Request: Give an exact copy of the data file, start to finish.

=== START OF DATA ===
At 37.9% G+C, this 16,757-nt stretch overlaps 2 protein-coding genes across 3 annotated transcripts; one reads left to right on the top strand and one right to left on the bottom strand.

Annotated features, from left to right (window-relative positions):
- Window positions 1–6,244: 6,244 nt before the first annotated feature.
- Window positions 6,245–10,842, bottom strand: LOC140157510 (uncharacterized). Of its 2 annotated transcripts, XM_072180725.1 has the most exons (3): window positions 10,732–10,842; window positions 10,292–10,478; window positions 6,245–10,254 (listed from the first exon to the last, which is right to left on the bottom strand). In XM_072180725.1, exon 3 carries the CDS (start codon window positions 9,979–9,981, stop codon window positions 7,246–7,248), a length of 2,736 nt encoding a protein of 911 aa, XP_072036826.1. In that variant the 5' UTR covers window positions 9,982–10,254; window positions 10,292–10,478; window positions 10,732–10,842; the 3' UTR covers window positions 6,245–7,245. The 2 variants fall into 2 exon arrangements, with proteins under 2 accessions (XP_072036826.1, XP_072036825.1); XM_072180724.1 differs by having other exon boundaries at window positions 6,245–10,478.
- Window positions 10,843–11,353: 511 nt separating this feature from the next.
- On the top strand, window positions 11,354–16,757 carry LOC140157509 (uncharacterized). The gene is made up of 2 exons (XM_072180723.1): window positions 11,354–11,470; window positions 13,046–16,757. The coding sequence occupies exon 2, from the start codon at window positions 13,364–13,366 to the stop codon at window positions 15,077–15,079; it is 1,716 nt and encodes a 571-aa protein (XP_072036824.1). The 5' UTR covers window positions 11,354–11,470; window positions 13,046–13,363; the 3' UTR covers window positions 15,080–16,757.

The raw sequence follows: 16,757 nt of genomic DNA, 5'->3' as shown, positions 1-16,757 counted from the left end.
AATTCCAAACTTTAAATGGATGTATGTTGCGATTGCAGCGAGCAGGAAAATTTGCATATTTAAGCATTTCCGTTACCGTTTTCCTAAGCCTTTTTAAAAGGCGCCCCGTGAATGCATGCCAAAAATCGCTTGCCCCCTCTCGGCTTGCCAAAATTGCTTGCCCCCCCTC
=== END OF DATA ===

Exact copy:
At 37.9% G+C, this 16,757-nt stretch overlaps 2 protein-coding genes across 3 annotated transcripts; one reads left to right on the top strand and one right to left on the bottom strand.

Annotated features, from left to right (window-relative positions):
- Window positions 1–6,244: 6,244 nt before the first annotated feature.
- Window positions 6,245–10,842, bottom strand: LOC140157510 (uncharacterized). Of its 2 annotated transcripts, XM_072180725.1 has the most exons (3): window positions 10,732–10,842; window positions 10,292–10,478; window positions 6,245–10,254 (listed from the first exon to the last, which is right to left on the bottom strand). In XM_072180725.1, exon 3 carries the CDS (start codon window positions 9,979–9,981, stop codon window positions 7,246–7,248), a length of 2,736 nt encoding a protein of 911 aa, XP_072036826.1. In that variant the 5' UTR covers window positions 9,982–10,254; window positions 10,292–10,478; window positions 10,732–10,842; the 3' UTR covers window positions 6,245–7,245. The 2 variants fall into 2 exon arrangements, with proteins under 2 accessions (XP_072036826.1, XP_072036825.1); XM_072180724.1 differs by having other exon boundaries at window positions 6,245–10,478.
- Window positions 10,843–11,353: 511 nt separating this feature from the next.
- On the top strand, window positions 11,354–16,757 carry LOC140157509 (uncharacterized). The gene is made up of 2 exons (XM_072180723.1): window positions 11,354–11,470; window positions 13,046–16,757. The coding sequence occupies exon 2, from the start codon at window positions 13,364–13,366 to the stop codon at window positions 15,077–15,079; it is 1,716 nt and encodes a 571-aa protein (XP_072036824.1). The 5' UTR covers window positions 11,354–11,470; window positions 13,046–13,363; the 3' UTR covers window positions 15,080–16,757.

The raw sequence follows: 16,757 nt of genomic DNA, 5'->3' as shown, positions 1-16,757 counted from the left end.
AATTCCAAACTTTAAATGGATGTATGTTGCGATTGCAGCGAGCAGGAAAATTTGCATATTTAAGCATTTCCGTTACCGTTTTCCTAAGCCTTTTTAAAAGGCGCCCCGTGAATGCATGCCAAAAATCGCTTGCCCCCTCTCGGCTTGCCAAAATTGCTTGCCCCCCCTC